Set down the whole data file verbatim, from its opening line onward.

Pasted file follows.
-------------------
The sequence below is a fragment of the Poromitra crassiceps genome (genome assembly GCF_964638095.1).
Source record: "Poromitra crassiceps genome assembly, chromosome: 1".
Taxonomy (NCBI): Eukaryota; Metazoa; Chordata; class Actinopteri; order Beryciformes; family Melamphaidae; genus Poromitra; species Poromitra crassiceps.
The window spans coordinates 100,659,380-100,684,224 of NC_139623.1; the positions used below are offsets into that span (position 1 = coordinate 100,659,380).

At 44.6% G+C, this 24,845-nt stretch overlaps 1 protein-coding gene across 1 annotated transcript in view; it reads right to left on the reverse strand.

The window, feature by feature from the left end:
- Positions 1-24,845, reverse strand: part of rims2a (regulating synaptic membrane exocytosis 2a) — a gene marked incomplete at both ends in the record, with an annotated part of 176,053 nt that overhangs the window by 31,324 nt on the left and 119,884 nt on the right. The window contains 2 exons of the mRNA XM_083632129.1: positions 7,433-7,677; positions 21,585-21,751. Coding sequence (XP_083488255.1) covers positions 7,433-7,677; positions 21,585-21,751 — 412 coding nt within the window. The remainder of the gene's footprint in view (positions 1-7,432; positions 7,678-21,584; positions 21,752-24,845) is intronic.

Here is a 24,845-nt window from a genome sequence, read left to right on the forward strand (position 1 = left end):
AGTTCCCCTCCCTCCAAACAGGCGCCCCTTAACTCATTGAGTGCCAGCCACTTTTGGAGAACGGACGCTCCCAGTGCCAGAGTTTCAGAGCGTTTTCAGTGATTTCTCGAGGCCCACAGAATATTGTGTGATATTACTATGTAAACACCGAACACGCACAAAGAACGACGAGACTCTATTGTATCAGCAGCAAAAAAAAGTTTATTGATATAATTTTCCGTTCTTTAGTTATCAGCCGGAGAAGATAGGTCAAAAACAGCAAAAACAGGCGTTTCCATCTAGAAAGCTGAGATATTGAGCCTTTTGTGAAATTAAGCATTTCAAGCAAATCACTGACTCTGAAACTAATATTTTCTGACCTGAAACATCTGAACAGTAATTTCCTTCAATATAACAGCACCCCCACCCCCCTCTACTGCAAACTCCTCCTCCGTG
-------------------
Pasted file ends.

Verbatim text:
The sequence below is a fragment of the Poromitra crassiceps genome (genome assembly GCF_964638095.1).
Source record: "Poromitra crassiceps genome assembly, chromosome: 1".
Taxonomy (NCBI): Eukaryota; Metazoa; Chordata; class Actinopteri; order Beryciformes; family Melamphaidae; genus Poromitra; species Poromitra crassiceps.
The window spans coordinates 100,659,380-100,684,224 of NC_139623.1; the positions used below are offsets into that span (position 1 = coordinate 100,659,380).

At 44.6% G+C, this 24,845-nt stretch overlaps 1 protein-coding gene across 1 annotated transcript in view; it reads right to left on the reverse strand.

The window, feature by feature from the left end:
- Positions 1-24,845, reverse strand: part of rims2a (regulating synaptic membrane exocytosis 2a) — a gene marked incomplete at both ends in the record, with an annotated part of 176,053 nt that overhangs the window by 31,324 nt on the left and 119,884 nt on the right. The window contains 2 exons of the mRNA XM_083632129.1: positions 7,433-7,677; positions 21,585-21,751. Coding sequence (XP_083488255.1) covers positions 7,433-7,677; positions 21,585-21,751 — 412 coding nt within the window. The remainder of the gene's footprint in view (positions 1-7,432; positions 7,678-21,584; positions 21,752-24,845) is intronic.

Here is a 24,845-nt window from a genome sequence, read left to right on the forward strand (position 1 = left end):
AGTTCCCCTCCCTCCAAACAGGCGCCCCTTAACTCATTGAGTGCCAGCCACTTTTGGAGAACGGACGCTCCCAGTGCCAGAGTTTCAGAGCGTTTTCAGTGATTTCTCGAGGCCCACAGAATATTGTGTGATATTACTATGTAAACACCGAACACGCACAAAGAACGACGAGACTCTATTGTATCAGCAGCAAAAAAAAGTTTATTGATATAATTTTCCGTTCTTTAGTTATCAGCCGGAGAAGATAGGTCAAAAACAGCAAAAACAGGCGTTTCCATCTAGAAAGCTGAGATATTGAGCCTTTTGTGAAATTAAGCATTTCAAGCAAATCACTGACTCTGAAACTAATATTTTCTGACCTGAAACATCTGAACAGTAATTTCCTTCAATATAACAGCACCCCCACCCCCCTCTACTGCAAACTCCTCCTCCGTG